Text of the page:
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Blue Underground presents
The Forbidden Photos of a Lady Above Suspicion (Le Foto proibite di una signora per bene) (1970)

"You expect to buy me with your paper dollars. You don't know me, Minou. You must surrender your mind, and your body."
- The Blackmailer (Simon Andreu)

Review By: Mark Zimmer   
Published: March 27, 2006

Stars: Dagmar Lassender, Pier Paolo Capponi, Simon Andreu, Susan Scott
Other Stars: Osvaldo Genazzani, Salvador Buquet
Director: Luciano Ercoli

MPAA Rating: Not Rated for (nudity, sexuality, violence)
Run Time: 01h:35m:44s
Release Date: March 28, 2006
UPC: 827058106894
Genre: suspense thriller

Image Transfer
Audio Transfer
B C+A-B+ C

DVD Review

Suddenly, Luciano Ercoli is a hot property. Following fast in the footsteps of NoShame's double feature of Ercoli's Death gialli, Blue Underground offers this thriller, which marked his directorial debut. Not quite a giallo, it does have some effective moments that portend the first-rate films that would eventually come from Ercoli.

Repressed housewife Minou (Dagmar Lassender), plagued by a problem with tranquilizers and liquor, is assaulted and threatened by a mysterious man (Simon Andreu) who hints that her businessman husband Peter (Pier Paolo Capponi) is a fraud and a murderer. Soon she starts receiving threatening calls and corroborating proof of Peter's guilt, promising exposure unless Minou becomes Andreu's sex slave. She gives in to save her husband, retrieving the incriminating tape recording, only to find out that her time with Andreu has been documented in compromising photographs that are the source for even more blackmail.

Lassender makes for a fairly colorless heroine, though she does credibly play both devotion to her husband and erupting passion under the threat of her blackmailer. Andreu is coolly evil, relishing his role as tormenter to the point that he's really frightening. He projects a desire for complete control and cruelty throughout, making him a true villain; his evil is given a universality by the fact we never even learn his name. But the show is stolen by Susan Scott (aka Nieves Navarro, Ercoli's wife) as Minou's swinging friend Dominique, who may have some secrets of her own. It's clear from this test run that she could handle the leads in Ercoli's next two films, which she did with sexy aplomb.

The set decoration is quite interesting, with an emphasis on objectification of the human form throughout. Both Minou's apartment and Andreu's hideout feature statuary and figures of hands, heads, limbs and other dissociated body parts, emphasizing the treatment of Minou as a commodity by Andreu (and some might say also by screenwriter Ernesto Gastaldi). But it's a good set-up for the premise of the film, making the art direction surprisingly cohesive with the storyline. Although there are a number of steamy sequences, nudity is pretty limited (mostly shown in still photos rather than onscreen), which may disappoint some looking for hotter Eurotrash.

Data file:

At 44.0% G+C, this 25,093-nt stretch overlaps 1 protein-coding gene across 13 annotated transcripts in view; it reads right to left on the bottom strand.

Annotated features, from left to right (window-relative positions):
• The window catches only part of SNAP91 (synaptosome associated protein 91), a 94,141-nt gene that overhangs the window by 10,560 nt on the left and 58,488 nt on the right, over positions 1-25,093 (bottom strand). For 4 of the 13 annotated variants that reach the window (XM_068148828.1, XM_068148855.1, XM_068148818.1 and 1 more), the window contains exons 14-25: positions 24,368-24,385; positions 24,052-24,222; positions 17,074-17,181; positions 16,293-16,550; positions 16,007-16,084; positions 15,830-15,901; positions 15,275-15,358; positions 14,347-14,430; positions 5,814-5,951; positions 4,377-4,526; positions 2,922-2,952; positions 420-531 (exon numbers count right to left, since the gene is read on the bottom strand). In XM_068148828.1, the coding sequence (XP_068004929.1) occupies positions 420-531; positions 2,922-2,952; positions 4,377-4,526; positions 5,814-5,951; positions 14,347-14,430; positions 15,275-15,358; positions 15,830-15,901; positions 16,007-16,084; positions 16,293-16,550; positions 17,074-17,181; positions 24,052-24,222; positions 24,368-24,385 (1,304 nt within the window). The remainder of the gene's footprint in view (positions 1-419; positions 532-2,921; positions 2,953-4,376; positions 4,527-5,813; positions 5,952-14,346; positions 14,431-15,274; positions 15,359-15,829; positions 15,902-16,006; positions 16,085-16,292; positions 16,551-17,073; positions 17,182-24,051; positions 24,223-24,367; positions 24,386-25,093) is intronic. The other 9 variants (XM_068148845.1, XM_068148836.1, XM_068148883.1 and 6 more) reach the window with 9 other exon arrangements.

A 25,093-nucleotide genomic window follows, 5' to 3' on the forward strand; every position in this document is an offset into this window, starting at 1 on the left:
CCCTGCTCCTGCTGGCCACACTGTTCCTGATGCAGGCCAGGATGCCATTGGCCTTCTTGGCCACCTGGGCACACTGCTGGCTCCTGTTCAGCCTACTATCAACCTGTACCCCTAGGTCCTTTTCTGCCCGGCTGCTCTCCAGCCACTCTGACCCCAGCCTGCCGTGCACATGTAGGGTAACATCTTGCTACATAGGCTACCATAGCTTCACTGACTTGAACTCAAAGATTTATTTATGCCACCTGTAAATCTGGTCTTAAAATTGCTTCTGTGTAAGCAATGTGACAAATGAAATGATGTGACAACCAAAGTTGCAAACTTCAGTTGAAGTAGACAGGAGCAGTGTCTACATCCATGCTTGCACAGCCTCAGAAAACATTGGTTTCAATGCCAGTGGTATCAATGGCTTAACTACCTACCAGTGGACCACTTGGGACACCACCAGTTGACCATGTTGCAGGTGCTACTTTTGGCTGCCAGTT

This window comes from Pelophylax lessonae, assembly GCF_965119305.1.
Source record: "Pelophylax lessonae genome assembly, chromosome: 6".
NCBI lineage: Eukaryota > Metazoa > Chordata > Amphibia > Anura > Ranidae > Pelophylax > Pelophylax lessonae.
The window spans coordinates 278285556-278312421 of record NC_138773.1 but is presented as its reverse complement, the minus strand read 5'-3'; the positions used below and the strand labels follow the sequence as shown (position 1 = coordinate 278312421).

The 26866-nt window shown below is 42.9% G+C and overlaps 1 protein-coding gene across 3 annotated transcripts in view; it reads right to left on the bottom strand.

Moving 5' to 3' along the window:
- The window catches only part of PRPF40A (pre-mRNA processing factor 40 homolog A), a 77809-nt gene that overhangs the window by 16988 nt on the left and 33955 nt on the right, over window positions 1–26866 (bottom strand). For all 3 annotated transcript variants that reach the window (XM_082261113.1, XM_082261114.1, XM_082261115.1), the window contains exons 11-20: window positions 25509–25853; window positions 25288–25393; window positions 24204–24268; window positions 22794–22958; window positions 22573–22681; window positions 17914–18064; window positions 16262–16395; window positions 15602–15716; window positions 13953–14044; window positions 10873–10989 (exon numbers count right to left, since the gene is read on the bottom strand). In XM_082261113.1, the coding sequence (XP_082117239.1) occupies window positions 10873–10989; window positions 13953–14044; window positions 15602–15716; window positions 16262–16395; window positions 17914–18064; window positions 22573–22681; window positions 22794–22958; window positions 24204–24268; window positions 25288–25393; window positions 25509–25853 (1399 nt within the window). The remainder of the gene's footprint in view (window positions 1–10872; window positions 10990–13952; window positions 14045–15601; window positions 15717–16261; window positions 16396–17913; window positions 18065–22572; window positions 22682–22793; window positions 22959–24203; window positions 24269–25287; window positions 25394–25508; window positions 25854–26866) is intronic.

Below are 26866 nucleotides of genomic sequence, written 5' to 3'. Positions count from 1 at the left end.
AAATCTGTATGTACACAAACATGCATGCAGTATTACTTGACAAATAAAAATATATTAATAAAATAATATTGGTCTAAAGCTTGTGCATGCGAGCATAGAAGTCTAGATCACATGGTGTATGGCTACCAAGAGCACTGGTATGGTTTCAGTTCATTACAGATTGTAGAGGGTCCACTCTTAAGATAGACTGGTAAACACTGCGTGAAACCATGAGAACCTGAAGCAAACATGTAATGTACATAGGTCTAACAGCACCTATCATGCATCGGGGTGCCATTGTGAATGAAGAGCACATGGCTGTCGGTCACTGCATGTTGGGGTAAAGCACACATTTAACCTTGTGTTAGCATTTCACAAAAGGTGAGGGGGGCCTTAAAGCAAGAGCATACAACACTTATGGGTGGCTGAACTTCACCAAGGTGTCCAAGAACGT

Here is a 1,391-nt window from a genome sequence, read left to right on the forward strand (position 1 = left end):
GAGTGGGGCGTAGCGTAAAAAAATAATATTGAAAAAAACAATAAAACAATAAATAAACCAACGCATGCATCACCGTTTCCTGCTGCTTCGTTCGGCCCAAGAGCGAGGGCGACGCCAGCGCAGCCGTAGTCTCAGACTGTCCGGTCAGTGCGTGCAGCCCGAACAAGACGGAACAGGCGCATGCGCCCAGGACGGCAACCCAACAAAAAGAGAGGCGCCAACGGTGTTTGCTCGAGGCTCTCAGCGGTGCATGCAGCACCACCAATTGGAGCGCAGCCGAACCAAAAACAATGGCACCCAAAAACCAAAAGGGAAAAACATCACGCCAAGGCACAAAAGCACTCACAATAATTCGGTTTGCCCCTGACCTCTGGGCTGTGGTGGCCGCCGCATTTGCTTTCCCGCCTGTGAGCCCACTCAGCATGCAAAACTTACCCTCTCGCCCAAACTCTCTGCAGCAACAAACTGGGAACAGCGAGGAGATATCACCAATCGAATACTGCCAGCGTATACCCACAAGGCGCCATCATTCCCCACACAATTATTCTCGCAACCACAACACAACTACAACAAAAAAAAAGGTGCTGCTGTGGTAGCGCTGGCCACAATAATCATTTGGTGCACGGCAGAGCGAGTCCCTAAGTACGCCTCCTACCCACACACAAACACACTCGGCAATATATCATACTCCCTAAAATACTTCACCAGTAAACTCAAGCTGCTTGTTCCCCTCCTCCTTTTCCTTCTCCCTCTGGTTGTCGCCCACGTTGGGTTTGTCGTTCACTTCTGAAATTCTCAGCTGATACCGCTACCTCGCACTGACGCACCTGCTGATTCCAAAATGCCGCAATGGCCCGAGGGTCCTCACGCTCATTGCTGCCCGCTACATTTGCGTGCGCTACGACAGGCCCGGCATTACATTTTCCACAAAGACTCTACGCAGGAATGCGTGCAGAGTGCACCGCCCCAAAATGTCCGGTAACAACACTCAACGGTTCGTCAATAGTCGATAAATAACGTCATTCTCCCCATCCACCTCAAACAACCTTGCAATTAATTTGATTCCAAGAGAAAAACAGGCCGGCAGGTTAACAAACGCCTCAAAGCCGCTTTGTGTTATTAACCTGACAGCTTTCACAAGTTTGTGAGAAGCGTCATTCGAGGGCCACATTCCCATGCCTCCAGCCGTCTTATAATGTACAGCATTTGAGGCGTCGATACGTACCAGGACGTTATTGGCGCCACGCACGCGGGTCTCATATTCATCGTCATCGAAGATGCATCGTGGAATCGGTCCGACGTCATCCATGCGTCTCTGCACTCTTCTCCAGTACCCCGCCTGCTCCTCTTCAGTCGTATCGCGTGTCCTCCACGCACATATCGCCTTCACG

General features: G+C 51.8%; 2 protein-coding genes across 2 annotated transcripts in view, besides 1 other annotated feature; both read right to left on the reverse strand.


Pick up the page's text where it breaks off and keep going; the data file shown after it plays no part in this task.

Although the keepcase blurb describes this as a giallo, it really isn't one; there's no black-gloved killer, no psychosexual motivation, and Minou is the sole target rather than a series of victims. One of these might be missing from any giallo, but the absence of all three really moves it outside the subgenre and into the standard suspense thriller, with a layering of obsession. On the whole, it's not bad, aside from lagging a bit in the middle. The finale does have a terrific suspense sequence, but the last reveal is a bit disappointing in its absurd complexity. In the extras, Gastaldi points out an interesting ambiguity in the coda that makes it worth re-watching.

Rating for Style: B
Rating for Substance: C+


Image Transfer

Aspect Ratio2.35:1 - Widescreen
Original Aspect Ratioyes

Image Transfer Review: The anamorphic widescreen transfer looks quite nice, with little artifacting or artificial sharpening. The picture is a bit on the soft side, and fine detail and texture are lacking, but better this than artificial enhancement that actually obscures detail. Blacks are rich and deep and colors are extremely vivid without being oversaturated.

Image Transfer Grade: A-


Audio Transfer

 LanguageRemote Access

Audio Transfer Review: Only the English language dub is provided (in 2.0 mono), but most of the principals appear to be giving their lines that language rather than Italian, so that's not a huge issue. The transfer is very clean, though Ennio Morricone's Eurolounge score is a trifle bright and lacking in any sort of deep bass (not entirely surprising for 1970 mono).

Audio Transfer Grade: B+


Disc Extras

Animated menu with music
Scene Access with 24 cues and remote access
1 Original Trailer(s)
1 Featurette(s)
Packaging: Alpha
Picture Disc
1 Disc
1-Sided disc(s)
Layers: RSDL
Layers Switch: 00h:48m:21s

Extras Review: Extras are a little scanty, with an anamorphic widescreen English-language trailer that gives away much of the story. There's also a good featurette, Forbidden Screenplays, in which co-writer Ernesto Gastaldi talks about this film, what happened to the end of The Horrible Dr. Hichcock (where's that DVD?), problems with the censors, and why Ercoli stopped making films. There's a lot of substance packed into a mere nine minutes. The featurette is in Italian, with English subtitles. Chaptering is solid.

Extras Grade: C


Final Comments

A stylish and sexy mystery thriller with a good if slightly soft transfer. A few worthwhile extras are included.


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